The love story of Jake and Neytiri was inspired from the story of Jake and Rose from “Titanic”.


© Mark Fellman / East News

Designers took inspiration from real-life objects for creating landscapes and sceneries for the film. The flying mountains were inspired by limestone formations in China. The resource-mining colony was based on an oil platform in the Gulf of Mexico.



© Keith Hampshere / Everett Collection / eastnewsellefanning

Angelina Jolie was the only contender for the role of Maleficent. It took 3 hours daily to apply make-up and carrying the costume was not easy, the actress revealed.

Initially, forehead and chin prostheses were used for Angelina but the overall look turned out to be a joke so they decided to use make-up only.

Angelina Jolie with her daughter on the sets of Maleficent.


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The Maleficent actress demanded her ears should look more pointy, the nose should be thicker and create higher cheekbones with latex and liquid glue for the character. Actress commented, “I’m playing a creature, so I should be a creature, not a beauty.” Actress spent 70 days in this make-up look. She wore this whole look for about 16 hours each day.

Did you know Angelina Jolie and Brad Pitt’s youngest daughter, Vivienne Jolie-Pitt, played the role of little Princess Aurora in Maleficent?


© Allpix Press / EastNews

The voice for Angelina’s character in the film was discovered by accident. Actress shared “I was telling my kids stories, trying different voices on them. And one night they were like, ‘That’s a weird voice, mom. Why are you doing that?’ But then they made me do it over and over again. That’s how I discovered Malificent’s voice because I thought, it had to be a mysterious voice that is just fun to listen to.”


© Interstellar / Legendary Pictures

Initially, Steven Spielberg was the director of the movie. He chose Jonathan Nolan to write the screenplay and then he left the film. Jonathan recommended his brother Christopher to direct the film.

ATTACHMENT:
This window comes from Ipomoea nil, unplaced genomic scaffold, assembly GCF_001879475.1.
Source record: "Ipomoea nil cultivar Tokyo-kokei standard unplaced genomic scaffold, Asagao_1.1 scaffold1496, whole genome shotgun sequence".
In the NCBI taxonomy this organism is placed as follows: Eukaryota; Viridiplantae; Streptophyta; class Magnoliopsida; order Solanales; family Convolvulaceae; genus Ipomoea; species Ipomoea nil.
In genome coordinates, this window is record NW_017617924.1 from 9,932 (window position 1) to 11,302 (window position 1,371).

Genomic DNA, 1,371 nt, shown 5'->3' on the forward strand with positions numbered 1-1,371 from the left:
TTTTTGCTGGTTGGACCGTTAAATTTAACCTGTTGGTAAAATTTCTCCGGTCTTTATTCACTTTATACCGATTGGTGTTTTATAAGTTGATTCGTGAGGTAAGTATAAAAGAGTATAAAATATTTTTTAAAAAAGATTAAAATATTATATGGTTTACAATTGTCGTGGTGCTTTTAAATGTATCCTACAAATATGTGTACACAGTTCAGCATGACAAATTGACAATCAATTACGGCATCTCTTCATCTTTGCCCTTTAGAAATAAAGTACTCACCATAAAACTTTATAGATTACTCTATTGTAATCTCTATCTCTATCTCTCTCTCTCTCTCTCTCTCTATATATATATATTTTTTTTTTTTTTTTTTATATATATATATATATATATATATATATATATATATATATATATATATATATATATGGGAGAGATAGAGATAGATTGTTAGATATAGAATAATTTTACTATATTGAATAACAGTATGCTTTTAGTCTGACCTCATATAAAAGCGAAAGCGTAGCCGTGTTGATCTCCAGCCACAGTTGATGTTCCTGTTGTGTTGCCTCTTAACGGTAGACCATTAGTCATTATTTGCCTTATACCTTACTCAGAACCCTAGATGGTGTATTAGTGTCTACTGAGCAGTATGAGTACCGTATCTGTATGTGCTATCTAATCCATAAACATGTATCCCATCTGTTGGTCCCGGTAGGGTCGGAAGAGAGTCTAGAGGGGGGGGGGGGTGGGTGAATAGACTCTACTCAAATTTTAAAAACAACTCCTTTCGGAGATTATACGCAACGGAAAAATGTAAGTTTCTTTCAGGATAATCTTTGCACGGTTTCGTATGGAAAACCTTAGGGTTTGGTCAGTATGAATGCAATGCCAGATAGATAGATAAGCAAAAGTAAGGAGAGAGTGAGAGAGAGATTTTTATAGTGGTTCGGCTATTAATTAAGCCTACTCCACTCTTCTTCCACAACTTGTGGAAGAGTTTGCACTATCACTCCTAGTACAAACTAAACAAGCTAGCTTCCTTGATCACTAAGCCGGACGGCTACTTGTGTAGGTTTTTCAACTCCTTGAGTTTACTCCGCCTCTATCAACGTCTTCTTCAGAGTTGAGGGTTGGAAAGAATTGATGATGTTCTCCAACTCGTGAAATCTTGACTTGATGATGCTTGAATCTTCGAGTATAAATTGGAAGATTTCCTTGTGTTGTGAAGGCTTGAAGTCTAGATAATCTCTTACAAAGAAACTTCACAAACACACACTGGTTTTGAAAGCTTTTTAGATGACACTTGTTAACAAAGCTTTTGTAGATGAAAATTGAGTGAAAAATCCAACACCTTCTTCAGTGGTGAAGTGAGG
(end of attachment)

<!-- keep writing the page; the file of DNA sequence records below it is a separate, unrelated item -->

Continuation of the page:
Do you know the character Murph was supposed to be a boy in the original script as the moviemakers wanted to show a father-son relationship? When director’s wife gave birth to a daughter, he came up with the idea of showing a father-daughter relationship in the film.  Jessica Chastain, who played Murph, shared, “He was able to use his personal experience of having a daughter to say, ‘Wait a minute, what about the father/daughter relationship?’ We’re not actually that different, men and women. We’re all complicated, we all have similar dreams and ambitions and fears.”

The film Interstellar was shot with one camera. It was director’s desire.


© CAP / NFS / eastnews

One handheld IMAX camera was used to shoot a scene from one angle multiple times then the angle was changed and shot again.

All the actions and adventures seen in the film were not photoshopped. The director was not a fan of special effects so they tried to create everything without any effects. All the scenes were created with the help of a theoretical physicist, Kip Thorne who was very kind to the actors. Kip Thorne is one of the world’s leading experts on the general theory of relativity. The programmers created a new software with the help of which they transformed the scientific equations into a realistic video of a wormhole and a black hole. So, whatever we saw in the movie was not fantasy but scientific concepts.

The robot, TARS was not created using special effects. It was real and was controlled by Bill Irwin.

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Cooper’s famous crying scene was the first take of the scene used in the film because director wanted it to be raw and human.


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See how the magic was created in the movie “Fantastic Beasts and Where to Find Them”.

Video Credits: FilmIsNow Movie Bloopers & Extras

Which of these movies is your favorite? Hope you enjoyed it! Comment down to share your thoughts!